Cheryl Eddy

New movies: Clooney, vampires, stellar imports, and more!

|
(0)

This week's big release, George Clooney's The Monuments Men, is a dud. So what else should you see instead? Options include a pair of well-received foreign imports (Gloria and Stranger by the Lake), as well as a tribute to a 1980s comedy classic courtesy of SF Sketchfest. Read on!

Read more »

Ennui the people

Life lessons (my friend is an alien, what do I do?) abound at SF IndieFest as it turns sweet 16

|
(0)

cheryl@sfbg.com

FILM San Francisco IndieFest celebrates its Super Sweet 16 with multiple films presenting an appropriately teenage outlook on humanity: Most of the time, people suck. They suck in ways you expect, ways you don't expect, and ways you should have expected but chose not to, for your own sucky reasons.Read more »

Mumble, mumble, murder

A photographer shoots fake crime scenes in Joe Swanberg's meta-thriller '24 Exposures'

|
(0)

cheryl@sfbg.com

FILM Joe Swanberg's latest film to play the Roxie, 24 Exposures, isn't actually his newest. That'd be family drama Happy Christmas, which just premiered at Sundance. Going by festival reviews, Christmas sounds like it's in the vein of Swanberg's Drinking Buddies — last year's Olivia Wilde-starring tiptoe into the mainstream, a departure for the indie writer-director-actor — with a marquee cast that includes Buddies' Anna Kendrick and hipster queen Lena Dunham.Read more »

Death and life

Archetypal tales and vibrant cinematic voices reign at the African Film Festival

|
(0)

Soft eyes

Chip Lord unearths unexpected details in urban landscapes

|
(0)

cheryl@sfbg.com

FILM Chip Lord first came to public attention as a founding member of art collective Ant Farm (1968-78), which allowed him to explore his interest in alternative architecture via projects like the Cadillac Ranch installation in Amarillo, Texas. He later segued into teaching (at UC Santa Cruz) and video art, with works that include a long-running series examining city spaces. A San Francisco resident, he'll be at the Exploratorium this week screening a trio of urban-themed works.Read more »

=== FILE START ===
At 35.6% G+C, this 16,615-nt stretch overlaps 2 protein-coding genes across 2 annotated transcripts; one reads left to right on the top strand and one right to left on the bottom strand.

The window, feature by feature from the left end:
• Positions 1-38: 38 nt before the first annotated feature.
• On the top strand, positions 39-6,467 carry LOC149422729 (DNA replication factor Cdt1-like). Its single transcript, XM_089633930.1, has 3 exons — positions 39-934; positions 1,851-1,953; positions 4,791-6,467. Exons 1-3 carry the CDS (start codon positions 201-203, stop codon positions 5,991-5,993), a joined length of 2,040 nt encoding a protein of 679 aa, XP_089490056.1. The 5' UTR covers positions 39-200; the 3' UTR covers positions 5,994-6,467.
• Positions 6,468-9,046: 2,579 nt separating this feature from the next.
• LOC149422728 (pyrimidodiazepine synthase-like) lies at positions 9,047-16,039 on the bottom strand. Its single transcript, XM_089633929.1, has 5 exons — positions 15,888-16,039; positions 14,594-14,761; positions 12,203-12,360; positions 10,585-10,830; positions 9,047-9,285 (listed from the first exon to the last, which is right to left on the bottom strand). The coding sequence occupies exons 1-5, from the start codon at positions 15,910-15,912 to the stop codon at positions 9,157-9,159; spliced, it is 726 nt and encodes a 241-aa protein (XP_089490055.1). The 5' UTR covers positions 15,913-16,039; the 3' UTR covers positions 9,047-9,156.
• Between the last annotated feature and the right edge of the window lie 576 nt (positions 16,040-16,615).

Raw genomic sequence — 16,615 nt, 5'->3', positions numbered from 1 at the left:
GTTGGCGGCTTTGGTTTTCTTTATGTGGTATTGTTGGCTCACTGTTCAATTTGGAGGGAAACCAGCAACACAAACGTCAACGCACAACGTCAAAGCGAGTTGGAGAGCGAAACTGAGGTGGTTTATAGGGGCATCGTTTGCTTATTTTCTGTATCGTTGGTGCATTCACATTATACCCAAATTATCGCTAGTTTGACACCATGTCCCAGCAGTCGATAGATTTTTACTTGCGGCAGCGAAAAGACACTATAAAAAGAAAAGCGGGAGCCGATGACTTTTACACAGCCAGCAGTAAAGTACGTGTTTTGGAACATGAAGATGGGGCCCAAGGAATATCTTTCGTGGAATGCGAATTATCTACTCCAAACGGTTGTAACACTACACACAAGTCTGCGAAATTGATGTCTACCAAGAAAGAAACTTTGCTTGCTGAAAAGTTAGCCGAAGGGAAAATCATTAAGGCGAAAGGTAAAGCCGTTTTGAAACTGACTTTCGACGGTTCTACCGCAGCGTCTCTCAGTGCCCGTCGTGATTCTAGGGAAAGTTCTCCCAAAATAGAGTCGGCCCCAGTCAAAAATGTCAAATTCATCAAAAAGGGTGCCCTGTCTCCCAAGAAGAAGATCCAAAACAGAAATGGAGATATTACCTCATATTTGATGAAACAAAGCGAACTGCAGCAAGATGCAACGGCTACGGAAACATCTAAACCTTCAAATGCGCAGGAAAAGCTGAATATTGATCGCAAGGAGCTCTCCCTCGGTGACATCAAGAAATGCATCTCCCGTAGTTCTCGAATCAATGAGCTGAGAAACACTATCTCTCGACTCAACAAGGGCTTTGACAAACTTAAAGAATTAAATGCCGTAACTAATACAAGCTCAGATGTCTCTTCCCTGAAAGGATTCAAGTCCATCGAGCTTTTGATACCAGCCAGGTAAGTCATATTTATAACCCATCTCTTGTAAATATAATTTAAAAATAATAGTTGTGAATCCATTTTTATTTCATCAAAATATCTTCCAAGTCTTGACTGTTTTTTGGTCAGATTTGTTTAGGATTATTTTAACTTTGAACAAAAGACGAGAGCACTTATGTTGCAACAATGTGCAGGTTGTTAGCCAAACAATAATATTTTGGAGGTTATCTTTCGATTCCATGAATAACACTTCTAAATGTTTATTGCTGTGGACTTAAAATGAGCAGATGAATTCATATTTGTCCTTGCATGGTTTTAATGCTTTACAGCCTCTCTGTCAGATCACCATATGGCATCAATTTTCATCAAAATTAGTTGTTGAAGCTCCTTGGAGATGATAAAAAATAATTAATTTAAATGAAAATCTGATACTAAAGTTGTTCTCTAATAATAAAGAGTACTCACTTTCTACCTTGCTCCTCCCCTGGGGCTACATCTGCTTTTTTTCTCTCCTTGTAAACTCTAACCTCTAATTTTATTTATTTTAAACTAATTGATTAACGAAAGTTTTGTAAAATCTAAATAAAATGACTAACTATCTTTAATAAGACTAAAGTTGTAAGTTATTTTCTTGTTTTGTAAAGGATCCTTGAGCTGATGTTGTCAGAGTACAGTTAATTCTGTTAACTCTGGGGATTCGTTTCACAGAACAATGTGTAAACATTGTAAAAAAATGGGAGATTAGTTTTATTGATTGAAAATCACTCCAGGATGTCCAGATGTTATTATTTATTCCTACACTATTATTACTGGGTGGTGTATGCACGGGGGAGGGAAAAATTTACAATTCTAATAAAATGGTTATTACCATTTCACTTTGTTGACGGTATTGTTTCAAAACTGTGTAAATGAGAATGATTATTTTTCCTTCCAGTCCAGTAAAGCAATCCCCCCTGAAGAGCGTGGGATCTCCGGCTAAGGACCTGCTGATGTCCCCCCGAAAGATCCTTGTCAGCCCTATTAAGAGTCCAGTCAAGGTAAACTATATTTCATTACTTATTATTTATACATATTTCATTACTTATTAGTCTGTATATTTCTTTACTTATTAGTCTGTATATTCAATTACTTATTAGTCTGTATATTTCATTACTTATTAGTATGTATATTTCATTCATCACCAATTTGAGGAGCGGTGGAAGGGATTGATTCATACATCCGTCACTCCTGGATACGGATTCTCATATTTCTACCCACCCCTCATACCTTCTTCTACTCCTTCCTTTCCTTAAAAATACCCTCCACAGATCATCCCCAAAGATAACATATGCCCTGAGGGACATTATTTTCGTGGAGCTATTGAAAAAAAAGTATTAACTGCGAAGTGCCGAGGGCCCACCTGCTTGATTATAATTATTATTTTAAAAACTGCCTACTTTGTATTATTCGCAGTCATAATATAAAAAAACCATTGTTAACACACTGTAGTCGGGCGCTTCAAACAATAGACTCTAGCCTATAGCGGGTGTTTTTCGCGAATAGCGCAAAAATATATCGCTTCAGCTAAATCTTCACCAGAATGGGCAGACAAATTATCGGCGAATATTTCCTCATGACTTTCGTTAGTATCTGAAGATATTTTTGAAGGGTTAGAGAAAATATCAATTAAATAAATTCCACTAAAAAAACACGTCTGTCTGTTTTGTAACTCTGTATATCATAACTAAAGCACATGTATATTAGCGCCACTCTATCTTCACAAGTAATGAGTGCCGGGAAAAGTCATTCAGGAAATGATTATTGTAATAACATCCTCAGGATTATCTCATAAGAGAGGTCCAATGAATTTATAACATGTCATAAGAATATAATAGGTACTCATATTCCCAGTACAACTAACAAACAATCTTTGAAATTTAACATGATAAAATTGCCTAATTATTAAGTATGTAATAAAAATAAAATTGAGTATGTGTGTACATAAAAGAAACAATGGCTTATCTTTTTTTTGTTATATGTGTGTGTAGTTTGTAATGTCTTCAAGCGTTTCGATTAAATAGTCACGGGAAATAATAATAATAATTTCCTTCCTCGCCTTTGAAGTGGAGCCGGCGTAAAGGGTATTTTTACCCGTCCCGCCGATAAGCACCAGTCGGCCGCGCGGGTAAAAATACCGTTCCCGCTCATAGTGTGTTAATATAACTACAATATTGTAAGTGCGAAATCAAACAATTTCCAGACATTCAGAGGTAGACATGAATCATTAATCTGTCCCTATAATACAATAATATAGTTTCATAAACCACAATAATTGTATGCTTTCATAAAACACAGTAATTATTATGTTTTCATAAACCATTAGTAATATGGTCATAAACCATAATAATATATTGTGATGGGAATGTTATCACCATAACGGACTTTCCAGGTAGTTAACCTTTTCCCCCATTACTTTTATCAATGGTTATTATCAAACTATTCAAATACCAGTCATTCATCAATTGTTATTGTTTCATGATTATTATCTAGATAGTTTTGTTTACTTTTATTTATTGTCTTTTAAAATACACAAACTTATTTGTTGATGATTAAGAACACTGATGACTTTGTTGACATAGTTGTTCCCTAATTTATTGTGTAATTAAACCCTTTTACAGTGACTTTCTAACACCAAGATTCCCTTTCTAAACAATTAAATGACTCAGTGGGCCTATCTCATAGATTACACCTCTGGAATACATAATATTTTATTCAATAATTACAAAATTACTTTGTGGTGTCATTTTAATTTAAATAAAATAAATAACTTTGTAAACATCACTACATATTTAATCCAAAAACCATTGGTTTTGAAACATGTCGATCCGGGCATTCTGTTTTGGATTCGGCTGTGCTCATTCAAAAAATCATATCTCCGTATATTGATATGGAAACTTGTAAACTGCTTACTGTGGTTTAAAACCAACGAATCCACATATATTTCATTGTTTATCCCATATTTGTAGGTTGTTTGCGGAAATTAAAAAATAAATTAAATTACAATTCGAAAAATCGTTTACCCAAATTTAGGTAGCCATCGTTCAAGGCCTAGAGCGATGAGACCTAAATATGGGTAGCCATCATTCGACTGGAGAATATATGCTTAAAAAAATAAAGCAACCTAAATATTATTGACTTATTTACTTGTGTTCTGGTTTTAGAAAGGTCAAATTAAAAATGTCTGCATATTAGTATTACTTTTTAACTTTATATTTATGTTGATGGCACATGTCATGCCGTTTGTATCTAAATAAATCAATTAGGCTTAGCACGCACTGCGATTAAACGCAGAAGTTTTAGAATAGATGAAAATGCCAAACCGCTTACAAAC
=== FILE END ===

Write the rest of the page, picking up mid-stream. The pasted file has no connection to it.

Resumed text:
Gods and mom-sters: the week's new films

|
(0)

This week: August: Osage County (bumped from its previously-scheduled opening last week) unleashes 2014's first bolt of LOOK AT ME I'M ACTING! Other choices you have while you count down to the Golden Globes (Sunday night) and the Oscar nominations (next Thursday) include Ralph Fiennes' latest actor-director turn in Charles Dickens tale The Invisible Woman; Mark Wahlberg's Navy SEALs drama Lone Survivor; and Renny Harlin's CG'd-up action-tacular The Legend of Hercules.

Read more »

Super Tramp

SF Silent Film Fest marks an icon's 100th anniversary

|
(0)

Cage heat: salute the screen icon's 50th bday!

|
(0)

Oscar-winning actor (for 1995's Leaving Las Vegas), cultural curiosity (for his Superman and Elvis obsessions, tax troubles, hair, etc.), Coppola family member (Francis Ford is his uncle), meme generator, and cult icon Nicolas Cage is about to become a half-century man. And what better way to celebrate the 50th birthday of one of the most predictably unpredictable movie stars of all time than by checking out a pair of his movies?

Tomorrow (NC's actual bday: Jan. 7), Midnites for Maniacs unspools a pair of Cage classics, starting with his breakout role as a totally tripandicular Hollywood punk mooning after the title character in 1983's Valley Girl. This movie has it all: a killer soundtrack, terrible-amazing hair and fashions, the immortal EG Daily, and maybe the best prom scene in the 1980s teen-movie canon. We melt with you, Nic.

Read more »

Breaking points

New films from China teem with 21st century angst

|
(9)

Watch out!

THE YEAR IN FILM: Films in 2013 favored solo peril, moody self-discovery, and greed-fueled plunges
|
(0)

cheryl@sfbg.com

YEAR IN FILM What the hell am I watching? I muttered that phrase many times in 2013, with interpretations ranging all over the cinematic map. There was a sense of amazed "How did they do that?" during Gravity; feelings of intrigued unease during Upstream Color and The Act of Killing; and a genuine feeling of befuddlement as a book I thoroughly enjoyed, World War Z, was transformed into a puddle of CG mud with Brad Pitt bobbing at its center.Read more »